(b) The airplane systems and associated components, considered separately and in relation to other systems, must be designed so that--
(1) The occurrence of any failure condition which would prevent the continued safe flight and landing of the airplane is extremely improbable, and
[(2) The occurrence of any other failure condition which would reduce the capability of the airplane or the ability of the crew to cope with adverse operating conditions is improbable.

Firstly, Aircraft are not designed to fly through clouds of corrosive silica ash.

Secondly, 'Extremely improbable' is defined in the Advisory Circular (AC 25.1309) to that regulation, which requires chance of catastrophic loss to be less than "extremely improbable" or "1x10^-9" chance of total loss. Techniques such as Fault Tree Analysis are used to allocate reliability of systems to sub-systems, so the entire aircraft can be built from components with realistic reliabilities. However, the volcanic ash offers a 'common mode' failure across all engines including gas turbine Auxiliary Power Units.

The regulators have an obligation to ensure the chance of total loss of an aircraft due to flying through an ash cloud remains 'extremely improbable', i.e 1x10^-9.

Also, if the airlines lost an aircraft because they were allowed to go flying, and were being sued by the families of the victims, they'd be screaming blue murder at the regulators saying they didn't do enough to protect the airlines.

Re:From what I've heard, it really is that bad... (1)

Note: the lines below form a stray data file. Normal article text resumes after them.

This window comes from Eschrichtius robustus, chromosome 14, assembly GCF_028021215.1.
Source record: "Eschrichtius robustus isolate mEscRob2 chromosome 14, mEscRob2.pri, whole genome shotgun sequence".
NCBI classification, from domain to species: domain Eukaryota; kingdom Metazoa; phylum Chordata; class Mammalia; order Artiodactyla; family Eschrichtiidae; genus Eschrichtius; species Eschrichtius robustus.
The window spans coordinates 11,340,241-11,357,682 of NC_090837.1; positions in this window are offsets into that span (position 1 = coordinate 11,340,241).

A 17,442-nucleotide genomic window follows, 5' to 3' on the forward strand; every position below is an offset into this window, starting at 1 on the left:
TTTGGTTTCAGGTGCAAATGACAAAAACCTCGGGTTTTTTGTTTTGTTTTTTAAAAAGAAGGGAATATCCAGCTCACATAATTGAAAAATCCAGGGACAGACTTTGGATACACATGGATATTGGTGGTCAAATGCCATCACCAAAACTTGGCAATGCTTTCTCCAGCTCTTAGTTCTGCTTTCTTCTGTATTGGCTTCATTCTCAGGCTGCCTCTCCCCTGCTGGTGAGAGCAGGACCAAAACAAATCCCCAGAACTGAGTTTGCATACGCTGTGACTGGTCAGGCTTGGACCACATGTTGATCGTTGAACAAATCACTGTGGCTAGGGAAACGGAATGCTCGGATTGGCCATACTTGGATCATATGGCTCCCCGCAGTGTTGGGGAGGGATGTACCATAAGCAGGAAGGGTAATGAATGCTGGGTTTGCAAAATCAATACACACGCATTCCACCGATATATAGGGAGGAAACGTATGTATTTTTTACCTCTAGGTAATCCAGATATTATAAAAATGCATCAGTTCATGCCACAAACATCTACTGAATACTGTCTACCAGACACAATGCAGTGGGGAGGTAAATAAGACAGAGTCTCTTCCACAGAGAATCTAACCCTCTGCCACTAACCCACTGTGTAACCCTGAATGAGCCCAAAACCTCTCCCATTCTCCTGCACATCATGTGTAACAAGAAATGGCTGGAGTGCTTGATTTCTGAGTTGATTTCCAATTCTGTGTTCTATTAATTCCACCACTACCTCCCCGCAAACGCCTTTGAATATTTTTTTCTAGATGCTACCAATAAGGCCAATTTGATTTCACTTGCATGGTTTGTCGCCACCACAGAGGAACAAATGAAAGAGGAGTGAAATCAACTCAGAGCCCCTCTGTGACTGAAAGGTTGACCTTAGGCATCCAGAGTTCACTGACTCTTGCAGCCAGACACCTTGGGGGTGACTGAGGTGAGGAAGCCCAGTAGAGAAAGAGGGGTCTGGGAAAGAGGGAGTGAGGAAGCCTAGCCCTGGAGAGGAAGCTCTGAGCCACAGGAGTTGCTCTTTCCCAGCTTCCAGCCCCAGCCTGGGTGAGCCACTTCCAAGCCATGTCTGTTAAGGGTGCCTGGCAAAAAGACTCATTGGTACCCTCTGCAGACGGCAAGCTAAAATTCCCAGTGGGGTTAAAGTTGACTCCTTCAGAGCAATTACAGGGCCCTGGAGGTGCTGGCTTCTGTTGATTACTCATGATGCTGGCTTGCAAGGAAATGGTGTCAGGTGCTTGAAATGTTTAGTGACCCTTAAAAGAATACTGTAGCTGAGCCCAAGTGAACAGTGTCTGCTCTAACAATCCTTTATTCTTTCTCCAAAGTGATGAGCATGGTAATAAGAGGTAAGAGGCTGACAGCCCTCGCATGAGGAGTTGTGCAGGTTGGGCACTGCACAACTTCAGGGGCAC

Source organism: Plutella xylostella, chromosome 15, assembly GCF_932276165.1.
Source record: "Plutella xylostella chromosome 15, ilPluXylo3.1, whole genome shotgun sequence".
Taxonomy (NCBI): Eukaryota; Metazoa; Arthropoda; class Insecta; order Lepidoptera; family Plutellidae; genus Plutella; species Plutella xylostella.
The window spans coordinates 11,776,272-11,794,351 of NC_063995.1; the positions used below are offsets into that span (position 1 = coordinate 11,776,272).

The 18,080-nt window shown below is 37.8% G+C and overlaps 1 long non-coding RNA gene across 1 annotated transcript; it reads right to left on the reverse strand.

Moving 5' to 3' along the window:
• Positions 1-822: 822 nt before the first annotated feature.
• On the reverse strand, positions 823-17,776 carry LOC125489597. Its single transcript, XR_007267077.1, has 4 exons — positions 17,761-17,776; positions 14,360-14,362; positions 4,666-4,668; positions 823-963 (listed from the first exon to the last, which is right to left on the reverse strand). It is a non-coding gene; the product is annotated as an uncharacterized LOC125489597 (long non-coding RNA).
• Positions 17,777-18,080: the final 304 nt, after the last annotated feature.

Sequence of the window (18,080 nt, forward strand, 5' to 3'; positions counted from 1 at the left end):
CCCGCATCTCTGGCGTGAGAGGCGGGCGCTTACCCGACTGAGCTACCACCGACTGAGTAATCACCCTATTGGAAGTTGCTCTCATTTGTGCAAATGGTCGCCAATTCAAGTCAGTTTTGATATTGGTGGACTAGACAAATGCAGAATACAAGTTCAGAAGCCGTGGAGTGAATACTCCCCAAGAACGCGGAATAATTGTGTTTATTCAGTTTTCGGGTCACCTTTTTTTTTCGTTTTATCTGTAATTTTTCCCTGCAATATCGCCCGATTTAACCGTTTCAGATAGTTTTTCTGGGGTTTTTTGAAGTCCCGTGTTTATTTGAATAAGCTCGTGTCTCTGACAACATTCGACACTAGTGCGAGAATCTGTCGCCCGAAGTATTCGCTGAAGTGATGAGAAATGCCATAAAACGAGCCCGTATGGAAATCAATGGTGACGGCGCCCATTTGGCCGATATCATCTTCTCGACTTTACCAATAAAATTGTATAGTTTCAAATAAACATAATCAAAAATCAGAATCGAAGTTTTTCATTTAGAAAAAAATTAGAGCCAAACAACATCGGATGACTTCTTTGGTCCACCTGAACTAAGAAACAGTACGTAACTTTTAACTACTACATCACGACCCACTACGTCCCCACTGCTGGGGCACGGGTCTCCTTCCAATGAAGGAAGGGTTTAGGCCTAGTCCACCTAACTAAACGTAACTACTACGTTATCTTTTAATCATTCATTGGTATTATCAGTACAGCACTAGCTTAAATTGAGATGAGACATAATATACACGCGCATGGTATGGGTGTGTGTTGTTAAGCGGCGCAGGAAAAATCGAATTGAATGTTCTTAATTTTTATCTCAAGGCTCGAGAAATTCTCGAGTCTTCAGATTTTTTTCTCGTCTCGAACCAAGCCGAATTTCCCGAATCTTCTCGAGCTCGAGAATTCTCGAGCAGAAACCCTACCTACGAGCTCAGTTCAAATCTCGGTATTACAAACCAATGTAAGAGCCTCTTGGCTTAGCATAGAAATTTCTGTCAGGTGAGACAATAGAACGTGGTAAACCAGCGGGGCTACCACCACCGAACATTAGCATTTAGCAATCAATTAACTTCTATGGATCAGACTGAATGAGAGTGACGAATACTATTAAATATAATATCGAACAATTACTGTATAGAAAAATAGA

Fallen Kell (165468) | more than 4 years ago | (#31971616)

Not only that, but in the early 80's, I believe a 747 lost power to all 4 engines while flying through an ash from a volcano. That was the reason why there is a ban on flights when there is ash in the air.

Any experts care to comment? HAHAHA (0, Funny)

Anonymous Coward | more than 4 years ago | (#31971240)

You do know what site you're on, right? It's not Planedot.wing.

Re:Any experts care to comment? HAHAHA (2, Insightful)

seebs (15766) | more than 4 years ago | (#31971270)

The chances are that at least one slashdot poster is qualified to comment. Lots and lots of users, topic is a field that many people are employed in, and many of them engineers or techies of some variety.

Re:Any experts care to comment? HAHAHA (1)

timmarhy (659436) | more than 4 years ago | (#31971554)

you don't need an expert, just someone with 1/2 a fucking brain.

ash turns into volcanic glass inside the engine, wearing it to failure. the ash can be so fine you can't see it, and you also can't detect it on normal radar. by the time you realise your in it might be too late.

considering the fact planes have gone down before because of this exact problem it makes it a high risk. If i was a government regulator, my response would be if sir branson was prepared to be charged with manslaughter if anyone died flying through this ash, go for it.

i'm betting he wouldn't accept.

They couldn't have got it right.... (5, Insightful)

johngaunt (414543) | more than 4 years ago | (#31971246)

If one had flown and crashed, everyone would have blamed the governments involved for not stopping all the traffic. While I am no fan of the government, this is one where they could not win.
Grimjack

Re:They couldn't have got it right.... (3, Insightful)

failedlogic (627314) | more than 4 years ago | (#31971304)

I'm not nor have I been stranded in an airport as a result of this (nor do I know anyone affected) - so I admit I have no appreciation for how much this is costing travelers and how impatient they are getting.

If a plane had crashed this is what would have happened, and since volcano is still active, I hope this doesn't happen:

1) Public total outrage at the airline(s) that had been flying.